“Ultimate beneficial owner” means the owner of a company who ultimately benefits from company profits. If the ultimate beneficial owner of a company is an U.S. citizen, then payments made to that company have a 1099 filing requirement. 

Let’s take BNC Tax as an example of a business with a U.S. citizen ultimate beneficial owner. 

BNC Tax & Accounting BV is a Dutch corporation, and the owner is a U.S. citizen. 

If your business entity or sole proprietorship hires BNC Tax & Accounting BV for tax preparation or consulting services, if the total amount you pay is more than $600 USD then per IRS rules your business must send a 1099 to BNC Tax & Accounting BV.

If you hire BNC Tax & Accounting BV as an individual, you don’t need to send us a 1099. Payments made to BNC tax for individual tax preparation services are not subject to the “trade or business reporting” requirement on the 1099. 

Form W-9 and W-8 BEN

If you’re doing business with other businesses, how are you supposed to know who their “ultimate beneficial owner” is? The only way to know is to ask all companies that could be in scope for a W-form. That could be a W-9 in the case of a U.S. entity, or a W-8 BEN or W-8 BEN-E in the case of a foreign entity. 

If your business hires a U.S. party (freelancers / independent contractors / business entities) you must collect a W-9 from each party at the time the payment is made, and send them a 1099 at the end of the year.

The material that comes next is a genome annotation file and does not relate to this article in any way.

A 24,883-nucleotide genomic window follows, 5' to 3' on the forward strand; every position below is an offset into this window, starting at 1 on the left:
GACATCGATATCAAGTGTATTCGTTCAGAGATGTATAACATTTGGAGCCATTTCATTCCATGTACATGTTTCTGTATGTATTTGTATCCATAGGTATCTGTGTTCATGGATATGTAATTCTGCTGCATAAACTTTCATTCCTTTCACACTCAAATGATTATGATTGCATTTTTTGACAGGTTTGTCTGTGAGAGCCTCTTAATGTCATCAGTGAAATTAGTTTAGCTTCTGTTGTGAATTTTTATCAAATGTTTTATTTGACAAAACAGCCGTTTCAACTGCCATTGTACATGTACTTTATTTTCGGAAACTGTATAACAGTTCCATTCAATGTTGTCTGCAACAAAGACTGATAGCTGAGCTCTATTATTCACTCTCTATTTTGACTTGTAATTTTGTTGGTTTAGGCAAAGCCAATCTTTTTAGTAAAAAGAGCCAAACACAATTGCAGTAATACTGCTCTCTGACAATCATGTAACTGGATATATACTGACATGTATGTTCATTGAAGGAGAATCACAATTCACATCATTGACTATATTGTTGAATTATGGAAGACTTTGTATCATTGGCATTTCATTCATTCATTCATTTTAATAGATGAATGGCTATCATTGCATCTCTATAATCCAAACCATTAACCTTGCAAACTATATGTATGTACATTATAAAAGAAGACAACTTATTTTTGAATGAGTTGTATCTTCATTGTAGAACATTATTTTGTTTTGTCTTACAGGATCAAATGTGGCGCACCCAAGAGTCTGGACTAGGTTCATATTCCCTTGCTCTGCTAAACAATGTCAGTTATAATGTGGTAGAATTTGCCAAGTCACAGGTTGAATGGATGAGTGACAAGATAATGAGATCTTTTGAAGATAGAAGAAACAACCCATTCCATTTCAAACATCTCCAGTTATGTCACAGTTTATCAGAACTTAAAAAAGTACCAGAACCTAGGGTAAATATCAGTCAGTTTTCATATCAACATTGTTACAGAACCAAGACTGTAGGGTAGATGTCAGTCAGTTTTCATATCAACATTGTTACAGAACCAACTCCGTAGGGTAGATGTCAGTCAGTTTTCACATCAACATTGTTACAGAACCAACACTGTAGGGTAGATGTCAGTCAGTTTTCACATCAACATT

The W-9 form provides important information, such as the contractor’s business classification, Employer Identification Number (EIN) and address, which is essential for accurate reporting on Form 1099. You can download the W-9 form directly from the IRS website here.

If your business hires foreign nationals (non-American citizens) who do not live in the U.S., you must collect a W-8 BEN from each person. The W-8 BEN states that the person does not live in the U.S. and is not subject to withholding. Failure to collect a W-8 BEN can have costly penalties. 

This also applies to U.S. citizens living abroad and their companies.

If you’re running a company abroad and you hire U.S citizens or businesses owned by a U.S. citizen, you need to send 1099s. If you have any reason to believe that you are doing business with a presumed U.S. party, you should ask for a W-9 when you make the payment for services.

Exceptions to reporting:

If you are doing business with a non-U.S. party performing services not within the U.S., and you have a reasonable presumption that the company has no U.S. connection you do not need to collect a W-form. However, it is still recommended to ask the party to verify that they are not a U.S. party. You could ask the party to confirm they are not a U.S. party and document the response for your records.

Key Due Date:

The deadline for providing 1099s to recipients is January 31st for both the recipient copy and the IRS whether filed by mail or electronically.

Remember, you are required to collect the W-form or other information regarding the payee as the payment is made. Don’t wait until year-end to ask for information reports!

How BNC Tax Can Help:

Navigating the complexities of Form 1099 filing can be challenging, but BNC Tax is here to assist you every step of the way. We offer professional 1099 filing services to ensure that you meet all your reporting obligations accurately and on time. Book an appointment at